(a) Definition. --For purposes of this chapter, an alternative dispute resolution process includes any process or procedure, other than an adjudication by a presiding judge, in which a neutral third party participates to assist in the resolution of issues in controversy, through processes such as early neutral evaluation, mediation, minitrial, and arbitration as provided in sections 654 through 658 .
(b) Authority. --Each United States district court shall authorize, by local rule adopted under section 2071(a) , the use of alternative dispute resolution processes in all civil actions, including adversary proceedings in bankruptcy, in accordance with this chapter, except that the use of arbitration may be authorized only as provided in section 654 . Each United States district court shall devise and implement its own alternative dispute resolution program, by local rule adopted under section 2071(a) , to encourage and promote the use of alternative dispute resolution in its district.
(c) Existing alternative dispute resolution programs. --In those courts where an alternative dispute resolution program is in place on the date of the enactment of the Alternative Dispute Resolution Act of 1998, the court shall examine the effectiveness of that program and adopt such improvements to the program as are consistent with the provisions and purposes of this chapter [ 28 U.S.C.A. § 651 et seq. ].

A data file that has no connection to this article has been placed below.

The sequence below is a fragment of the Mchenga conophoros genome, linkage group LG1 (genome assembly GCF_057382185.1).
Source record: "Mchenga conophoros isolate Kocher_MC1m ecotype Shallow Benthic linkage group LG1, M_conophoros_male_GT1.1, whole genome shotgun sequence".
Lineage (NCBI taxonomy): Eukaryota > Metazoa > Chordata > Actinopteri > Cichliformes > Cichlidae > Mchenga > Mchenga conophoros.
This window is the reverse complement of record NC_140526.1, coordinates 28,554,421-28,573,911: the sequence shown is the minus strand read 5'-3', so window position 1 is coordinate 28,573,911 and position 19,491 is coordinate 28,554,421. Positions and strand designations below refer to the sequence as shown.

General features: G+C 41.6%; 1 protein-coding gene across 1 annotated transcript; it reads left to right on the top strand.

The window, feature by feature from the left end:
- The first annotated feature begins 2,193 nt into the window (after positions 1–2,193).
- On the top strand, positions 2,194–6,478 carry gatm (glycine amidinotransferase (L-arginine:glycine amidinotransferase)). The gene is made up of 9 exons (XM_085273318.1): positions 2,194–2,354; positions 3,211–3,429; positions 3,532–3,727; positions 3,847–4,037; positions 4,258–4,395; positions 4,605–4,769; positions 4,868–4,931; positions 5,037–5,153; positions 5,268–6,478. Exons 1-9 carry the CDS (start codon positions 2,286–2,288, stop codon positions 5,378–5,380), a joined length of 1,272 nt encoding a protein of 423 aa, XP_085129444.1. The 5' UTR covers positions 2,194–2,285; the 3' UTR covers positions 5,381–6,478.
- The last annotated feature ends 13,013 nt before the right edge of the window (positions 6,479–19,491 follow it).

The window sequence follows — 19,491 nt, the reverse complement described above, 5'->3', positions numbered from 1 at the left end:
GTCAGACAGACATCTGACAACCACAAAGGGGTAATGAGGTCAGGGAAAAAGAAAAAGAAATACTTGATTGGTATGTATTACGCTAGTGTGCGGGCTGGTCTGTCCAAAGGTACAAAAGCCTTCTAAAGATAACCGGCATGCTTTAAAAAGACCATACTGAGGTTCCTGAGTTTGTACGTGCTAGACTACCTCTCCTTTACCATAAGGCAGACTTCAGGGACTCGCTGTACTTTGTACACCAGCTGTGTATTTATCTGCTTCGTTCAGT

(d) Administration of alternative dispute resolution programs. --Each United States district court shall designate an employee, or a judicial officer, who is knowledgeable in alternative dispute resolution practices and processes to implement, administer, oversee, and evaluate the court's alternative dispute resolution program. Such person may also be responsible for recruiting, screening, and training attorneys to serve as neutrals and arbitrators in the court's alternative dispute resolution program.
(e) Title 9 not affected. --This chapter [ 28 U.S.C.A. § 651 et seq. ] shall not affect title 9, United States Code.
(f) Program support. --The Federal Judicial Center and the Administrative Office of the United States Courts are authorized to assist the district courts in the establishment and improvement of alternative dispute resolution programs by identifying particular practices employed in successful programs and providing additional assistance as needed and appropriate.
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